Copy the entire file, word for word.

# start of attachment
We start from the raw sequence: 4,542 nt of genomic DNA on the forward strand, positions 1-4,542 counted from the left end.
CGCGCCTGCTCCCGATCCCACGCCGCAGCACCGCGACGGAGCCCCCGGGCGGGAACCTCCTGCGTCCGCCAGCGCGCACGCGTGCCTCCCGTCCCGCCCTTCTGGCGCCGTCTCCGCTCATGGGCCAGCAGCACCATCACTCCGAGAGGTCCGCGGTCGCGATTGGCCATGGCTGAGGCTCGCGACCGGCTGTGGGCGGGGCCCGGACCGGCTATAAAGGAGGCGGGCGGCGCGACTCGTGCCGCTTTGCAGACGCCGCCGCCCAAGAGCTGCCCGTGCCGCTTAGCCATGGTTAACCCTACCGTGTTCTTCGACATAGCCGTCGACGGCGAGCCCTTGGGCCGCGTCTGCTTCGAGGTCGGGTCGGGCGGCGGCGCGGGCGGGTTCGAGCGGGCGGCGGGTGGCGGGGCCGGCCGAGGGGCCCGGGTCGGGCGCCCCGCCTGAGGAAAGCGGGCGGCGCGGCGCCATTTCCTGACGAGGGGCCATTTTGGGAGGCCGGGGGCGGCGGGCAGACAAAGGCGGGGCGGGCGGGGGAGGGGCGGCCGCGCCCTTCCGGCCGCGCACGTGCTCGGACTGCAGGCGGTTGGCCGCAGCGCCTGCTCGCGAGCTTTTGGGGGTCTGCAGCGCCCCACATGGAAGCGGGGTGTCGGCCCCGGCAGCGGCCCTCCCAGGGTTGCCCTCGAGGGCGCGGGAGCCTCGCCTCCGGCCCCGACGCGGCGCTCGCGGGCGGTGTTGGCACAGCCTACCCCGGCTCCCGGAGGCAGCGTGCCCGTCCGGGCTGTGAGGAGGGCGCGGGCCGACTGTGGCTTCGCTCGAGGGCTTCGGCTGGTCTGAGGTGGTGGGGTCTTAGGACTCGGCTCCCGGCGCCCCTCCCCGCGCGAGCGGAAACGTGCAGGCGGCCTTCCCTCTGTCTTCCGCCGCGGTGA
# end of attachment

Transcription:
We start from the raw sequence: 4,542 nt of genomic DNA on the forward strand, positions 1-4,542 counted from the left end.
CGCGCCTGCTCCCGATCCCACGCCGCAGCACCGCGACGGAGCCCCCGGGCGGGAACCTCCTGCGTCCGCCAGCGCGCACGCGTGCCTCCCGTCCCGCCCTTCTGGCGCCGTCTCCGCTCATGGGCCAGCAGCACCATCACTCCGAGAGGTCCGCGGTCGCGATTGGCCATGGCTGAGGCTCGCGACCGGCTGTGGGCGGGGCCCGGACCGGCTATAAAGGAGGCGGGCGGCGCGACTCGTGCCGCTTTGCAGACGCCGCCGCCCAAGAGCTGCCCGTGCCGCTTAGCCATGGTTAACCCTACCGTGTTCTTCGACATAGCCGTCGACGGCGAGCCCTTGGGCCGCGTCTGCTTCGAGGTCGGGTCGGGCGGCGGCGCGGGCGGGTTCGAGCGGGCGGCGGGTGGCGGGGCCGGCCGAGGGGCCCGGGTCGGGCGCCCCGCCTGAGGAAAGCGGGCGGCGCGGCGCCATTTCCTGACGAGGGGCCATTTTGGGAGGCCGGGGGCGGCGGGCAGACAAAGGCGGGGCGGGCGGGGGAGGGGCGGCCGCGCCCTTCCGGCCGCGCACGTGCTCGGACTGCAGGCGGTTGGCCGCAGCGCCTGCTCGCGAGCTTTTGGGGGTCTGCAGCGCCCCACATGGAAGCGGGGTGTCGGCCCCGGCAGCGGCCCTCCCAGGGTTGCCCTCGAGGGCGCGGGAGCCTCGCCTCCGGCCCCGACGCGGCGCTCGCGGGCGGTGTTGGCACAGCCTACCCCGGCTCCCGGAGGCAGCGTGCCCGTCCGGGCTGTGAGGAGGGCGCGGGCCGACTGTGGCTTCGCTCGAGGGCTTCGGCTGGTCTGAGGTGGTGGGGTCTTAGGACTCGGCTCCCGGCGCCCCTCCCCGCGCGAGCGGAAACGTGCAGGCGGCCTTCCCTCTGTCTTCCGCCGCGGTGA